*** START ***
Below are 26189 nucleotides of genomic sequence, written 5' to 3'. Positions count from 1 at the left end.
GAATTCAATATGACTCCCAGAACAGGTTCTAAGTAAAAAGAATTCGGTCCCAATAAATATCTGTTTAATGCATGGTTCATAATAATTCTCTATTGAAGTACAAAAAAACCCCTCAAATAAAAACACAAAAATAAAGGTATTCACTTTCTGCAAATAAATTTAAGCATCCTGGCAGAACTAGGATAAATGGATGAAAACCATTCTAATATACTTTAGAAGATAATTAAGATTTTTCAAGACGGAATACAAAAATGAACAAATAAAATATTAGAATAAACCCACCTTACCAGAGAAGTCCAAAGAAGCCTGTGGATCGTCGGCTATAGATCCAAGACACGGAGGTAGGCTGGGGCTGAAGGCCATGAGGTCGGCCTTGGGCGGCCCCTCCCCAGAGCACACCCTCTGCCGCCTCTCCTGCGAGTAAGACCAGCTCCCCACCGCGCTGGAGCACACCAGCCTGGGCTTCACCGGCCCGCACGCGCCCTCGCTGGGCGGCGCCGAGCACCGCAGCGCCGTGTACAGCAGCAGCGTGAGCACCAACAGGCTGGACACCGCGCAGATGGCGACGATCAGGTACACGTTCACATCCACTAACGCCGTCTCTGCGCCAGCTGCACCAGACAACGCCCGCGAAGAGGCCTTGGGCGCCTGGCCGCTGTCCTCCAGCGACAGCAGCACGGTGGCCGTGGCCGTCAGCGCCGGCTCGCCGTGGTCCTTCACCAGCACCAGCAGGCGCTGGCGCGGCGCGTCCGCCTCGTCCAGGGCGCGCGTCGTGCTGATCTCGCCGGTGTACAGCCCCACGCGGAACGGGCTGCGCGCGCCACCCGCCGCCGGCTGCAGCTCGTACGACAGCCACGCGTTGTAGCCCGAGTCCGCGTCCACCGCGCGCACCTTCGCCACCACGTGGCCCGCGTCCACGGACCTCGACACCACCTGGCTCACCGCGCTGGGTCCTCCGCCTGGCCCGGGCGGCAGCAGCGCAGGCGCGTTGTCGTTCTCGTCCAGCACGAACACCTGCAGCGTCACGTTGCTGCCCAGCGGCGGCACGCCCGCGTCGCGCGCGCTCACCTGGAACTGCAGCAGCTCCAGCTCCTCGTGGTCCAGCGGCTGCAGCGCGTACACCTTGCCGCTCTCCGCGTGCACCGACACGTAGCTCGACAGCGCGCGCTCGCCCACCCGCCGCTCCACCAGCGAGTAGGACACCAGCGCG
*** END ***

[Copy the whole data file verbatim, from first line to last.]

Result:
Below are 26189 nucleotides of genomic sequence, written 5' to 3'. Positions count from 1 at the left end.
GAATTCAATATGACTCCCAGAACAGGTTCTAAGTAAAAAGAATTCGGTCCCAATAAATATCTGTTTAATGCATGGTTCATAATAATTCTCTATTGAAGTACAAAAAAACCCCTCAAATAAAAACACAAAAATAAAGGTATTCACTTTCTGCAAATAAATTTAAGCATCCTGGCAGAACTAGGATAAATGGATGAAAACCATTCTAATATACTTTAGAAGATAATTAAGATTTTTCAAGACGGAATACAAAAATGAACAAATAAAATATTAGAATAAACCCACCTTACCAGAGAAGTCCAAAGAAGCCTGTGGATCGTCGGCTATAGATCCAAGACACGGAGGTAGGCTGGGGCTGAAGGCCATGAGGTCGGCCTTGGGCGGCCCCTCCCCAGAGCACACCCTCTGCCGCCTCTCCTGCGAGTAAGACCAGCTCCCCACCGCGCTGGAGCACACCAGCCTGGGCTTCACCGGCCCGCACGCGCCCTCGCTGGGCGGCGCCGAGCACCGCAGCGCCGTGTACAGCAGCAGCGTGAGCACCAACAGGCTGGACACCGCGCAGATGGCGACGATCAGGTACACGTTCACATCCACTAACGCCGTCTCTGCGCCAGCTGCACCAGACAACGCCCGCGAAGAGGCCTTGGGCGCCTGGCCGCTGTCCTCCAGCGACAGCAGCACGGTGGCCGTGGCCGTCAGCGCCGGCTCGCCGTGGTCCTTCACCAGCACCAGCAGGCGCTGGCGCGGCGCGTCCGCCTCGTCCAGGGCGCGCGTCGTGCTGATCTCGCCGGTGTACAGCCCCACGCGGAACGGGCTGCGCGCGCCACCCGCCGCCGGCTGCAGCTCGTACGACAGCCACGCGTTGTAGCCCGAGTCCGCGTCCACCGCGCGCACCTTCGCCACCACGTGGCCCGCGTCCACGGACCTCGACACCACCTGGCTCACCGCGCTGGGTCCTCCGCCTGGCCCGGGCGGCAGCAGCGCAGGCGCGTTGTCGTTCTCGTCCAGCACGAACACCTGCAGCGTCACGTTGCTGCCCAGCGGCGGCACGCCCGCGTCGCGCGCGCTCACCTGGAACTGCAGCAGCTCCAGCTCCTCGTGGTCCAGCGGCTGCAGCGCGTACACCTTGCCGCTCTCCGCGTGCACCGACACGTAGCTCGACAGCGCGCGCTCGCCCACCCGCCGCTCCACCAGCGAGTAGGACACCAGCGCG